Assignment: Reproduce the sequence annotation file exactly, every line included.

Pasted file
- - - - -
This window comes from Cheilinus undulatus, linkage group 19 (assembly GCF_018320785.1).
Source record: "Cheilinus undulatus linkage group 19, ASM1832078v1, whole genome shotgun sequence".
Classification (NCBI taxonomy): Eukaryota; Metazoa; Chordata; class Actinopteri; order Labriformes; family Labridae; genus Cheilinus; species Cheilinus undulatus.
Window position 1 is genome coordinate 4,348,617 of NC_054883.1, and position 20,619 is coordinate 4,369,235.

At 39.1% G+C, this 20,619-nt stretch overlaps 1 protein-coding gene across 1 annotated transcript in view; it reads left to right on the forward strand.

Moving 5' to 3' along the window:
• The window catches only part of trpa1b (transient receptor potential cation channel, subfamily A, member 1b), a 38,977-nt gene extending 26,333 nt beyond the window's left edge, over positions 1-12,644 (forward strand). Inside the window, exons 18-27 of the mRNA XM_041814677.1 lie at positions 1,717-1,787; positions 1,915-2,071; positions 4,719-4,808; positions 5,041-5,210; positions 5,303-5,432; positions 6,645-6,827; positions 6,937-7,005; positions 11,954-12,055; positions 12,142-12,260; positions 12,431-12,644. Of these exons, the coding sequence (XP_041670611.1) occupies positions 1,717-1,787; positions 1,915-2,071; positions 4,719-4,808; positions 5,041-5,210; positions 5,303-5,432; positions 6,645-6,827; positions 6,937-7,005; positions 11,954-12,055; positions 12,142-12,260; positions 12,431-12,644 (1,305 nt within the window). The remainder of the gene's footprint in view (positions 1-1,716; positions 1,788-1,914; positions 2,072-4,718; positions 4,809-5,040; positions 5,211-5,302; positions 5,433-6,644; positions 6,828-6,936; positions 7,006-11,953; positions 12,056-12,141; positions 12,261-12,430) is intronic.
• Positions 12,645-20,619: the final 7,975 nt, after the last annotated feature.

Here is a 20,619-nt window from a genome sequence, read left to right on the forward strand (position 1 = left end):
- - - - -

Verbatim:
This window comes from Cheilinus undulatus, linkage group 19 (assembly GCF_018320785.1).
Source record: "Cheilinus undulatus linkage group 19, ASM1832078v1, whole genome shotgun sequence".
Classification (NCBI taxonomy): Eukaryota; Metazoa; Chordata; class Actinopteri; order Labriformes; family Labridae; genus Cheilinus; species Cheilinus undulatus.
Window position 1 is genome coordinate 4,348,617 of NC_054883.1, and position 20,619 is coordinate 4,369,235.

At 39.1% G+C, this 20,619-nt stretch overlaps 1 protein-coding gene across 1 annotated transcript in view; it reads left to right on the forward strand.

Moving 5' to 3' along the window:
• The window catches only part of trpa1b (transient receptor potential cation channel, subfamily A, member 1b), a 38,977-nt gene extending 26,333 nt beyond the window's left edge, over positions 1-12,644 (forward strand). Inside the window, exons 18-27 of the mRNA XM_041814677.1 lie at positions 1,717-1,787; positions 1,915-2,071; positions 4,719-4,808; positions 5,041-5,210; positions 5,303-5,432; positions 6,645-6,827; positions 6,937-7,005; positions 11,954-12,055; positions 12,142-12,260; positions 12,431-12,644. Of these exons, the coding sequence (XP_041670611.1) occupies positions 1,717-1,787; positions 1,915-2,071; positions 4,719-4,808; positions 5,041-5,210; positions 5,303-5,432; positions 6,645-6,827; positions 6,937-7,005; positions 11,954-12,055; positions 12,142-12,260; positions 12,431-12,644 (1,305 nt within the window). The remainder of the gene's footprint in view (positions 1-1,716; positions 1,788-1,914; positions 2,072-4,718; positions 4,809-5,040; positions 5,211-5,302; positions 5,433-6,644; positions 6,828-6,936; positions 7,006-11,953; positions 12,056-12,141; positions 12,261-12,430) is intronic.
• Positions 12,645-20,619: the final 7,975 nt, after the last annotated feature.

Here is a 20,619-nt window from a genome sequence, read left to right on the forward strand (position 1 = left end):